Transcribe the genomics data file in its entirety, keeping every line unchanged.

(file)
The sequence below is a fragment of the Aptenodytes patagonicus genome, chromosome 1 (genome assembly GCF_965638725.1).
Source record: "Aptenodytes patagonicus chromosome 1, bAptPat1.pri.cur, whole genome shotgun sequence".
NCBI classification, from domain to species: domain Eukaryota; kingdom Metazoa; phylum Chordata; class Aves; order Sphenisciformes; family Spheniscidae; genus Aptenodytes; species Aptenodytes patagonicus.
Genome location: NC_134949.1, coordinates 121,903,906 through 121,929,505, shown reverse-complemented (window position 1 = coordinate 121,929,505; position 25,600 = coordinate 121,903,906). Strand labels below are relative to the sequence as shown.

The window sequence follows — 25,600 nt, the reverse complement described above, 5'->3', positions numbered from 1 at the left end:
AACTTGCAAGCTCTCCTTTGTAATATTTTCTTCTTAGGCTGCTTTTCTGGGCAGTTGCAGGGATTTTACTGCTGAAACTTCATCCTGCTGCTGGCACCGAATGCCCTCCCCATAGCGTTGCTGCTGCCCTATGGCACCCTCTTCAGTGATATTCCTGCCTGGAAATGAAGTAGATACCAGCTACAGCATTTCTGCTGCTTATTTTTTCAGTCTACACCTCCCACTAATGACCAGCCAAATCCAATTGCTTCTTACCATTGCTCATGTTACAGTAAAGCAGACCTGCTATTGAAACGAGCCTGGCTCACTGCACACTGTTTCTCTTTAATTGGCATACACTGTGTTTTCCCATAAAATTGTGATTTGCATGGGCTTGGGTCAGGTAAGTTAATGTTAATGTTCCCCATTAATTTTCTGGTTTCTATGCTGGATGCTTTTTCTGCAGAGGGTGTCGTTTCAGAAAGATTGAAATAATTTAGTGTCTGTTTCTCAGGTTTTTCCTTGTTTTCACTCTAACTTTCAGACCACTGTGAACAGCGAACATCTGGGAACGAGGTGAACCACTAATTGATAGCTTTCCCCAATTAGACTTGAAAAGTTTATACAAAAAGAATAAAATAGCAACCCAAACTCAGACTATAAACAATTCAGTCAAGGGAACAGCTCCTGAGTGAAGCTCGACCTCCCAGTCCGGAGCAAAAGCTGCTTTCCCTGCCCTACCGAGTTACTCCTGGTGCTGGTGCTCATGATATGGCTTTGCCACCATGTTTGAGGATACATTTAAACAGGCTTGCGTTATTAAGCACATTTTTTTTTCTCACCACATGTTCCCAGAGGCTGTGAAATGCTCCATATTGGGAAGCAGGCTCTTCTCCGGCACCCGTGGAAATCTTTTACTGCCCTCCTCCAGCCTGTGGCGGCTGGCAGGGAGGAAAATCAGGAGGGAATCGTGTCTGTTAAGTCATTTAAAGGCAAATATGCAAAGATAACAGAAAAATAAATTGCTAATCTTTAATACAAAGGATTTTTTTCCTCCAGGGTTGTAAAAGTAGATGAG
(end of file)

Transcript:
The sequence below is a fragment of the Aptenodytes patagonicus genome, chromosome 1 (genome assembly GCF_965638725.1).
Source record: "Aptenodytes patagonicus chromosome 1, bAptPat1.pri.cur, whole genome shotgun sequence".
NCBI classification, from domain to species: domain Eukaryota; kingdom Metazoa; phylum Chordata; class Aves; order Sphenisciformes; family Spheniscidae; genus Aptenodytes; species Aptenodytes patagonicus.
Genome location: NC_134949.1, coordinates 121,903,906 through 121,929,505, shown reverse-complemented (window position 1 = coordinate 121,929,505; position 25,600 = coordinate 121,903,906). Strand labels below are relative to the sequence as shown.

The window sequence follows — 25,600 nt, the reverse complement described above, 5'->3', positions numbered from 1 at the left end:
AACTTGCAAGCTCTCCTTTGTAATATTTTCTTCTTAGGCTGCTTTTCTGGGCAGTTGCAGGGATTTTACTGCTGAAACTTCATCCTGCTGCTGGCACCGAATGCCCTCCCCATAGCGTTGCTGCTGCCCTATGGCACCCTCTTCAGTGATATTCCTGCCTGGAAATGAAGTAGATACCAGCTACAGCATTTCTGCTGCTTATTTTTTCAGTCTACACCTCCCACTAATGACCAGCCAAATCCAATTGCTTCTTACCATTGCTCATGTTACAGTAAAGCAGACCTGCTATTGAAACGAGCCTGGCTCACTGCACACTGTTTCTCTTTAATTGGCATACACTGTGTTTTCCCATAAAATTGTGATTTGCATGGGCTTGGGTCAGGTAAGTTAATGTTAATGTTCCCCATTAATTTTCTGGTTTCTATGCTGGATGCTTTTTCTGCAGAGGGTGTCGTTTCAGAAAGATTGAAATAATTTAGTGTCTGTTTCTCAGGTTTTTCCTTGTTTTCACTCTAACTTTCAGACCACTGTGAACAGCGAACATCTGGGAACGAGGTGAACCACTAATTGATAGCTTTCCCCAATTAGACTTGAAAAGTTTATACAAAAAGAATAAAATAGCAACCCAAACTCAGACTATAAACAATTCAGTCAAGGGAACAGCTCCTGAGTGAAGCTCGACCTCCCAGTCCGGAGCAAAAGCTGCTTTCCCTGCCCTACCGAGTTACTCCTGGTGCTGGTGCTCATGATATGGCTTTGCCACCATGTTTGAGGATACATTTAAACAGGCTTGCGTTATTAAGCACATTTTTTTTTCTCACCACATGTTCCCAGAGGCTGTGAAATGCTCCATATTGGGAAGCAGGCTCTTCTCCGGCACCCGTGGAAATCTTTTACTGCCCTCCTCCAGCCTGTGGCGGCTGGCAGGGAGGAAAATCAGGAGGGAATCGTGTCTGTTAAGTCATTTAAAGGCAAATATGCAAAGATAACAGAAAAATAAATTGCTAATCTTTAATACAAAGGATTTTTTTCCTCCAGGGTTGTAAAAGTAGATGAG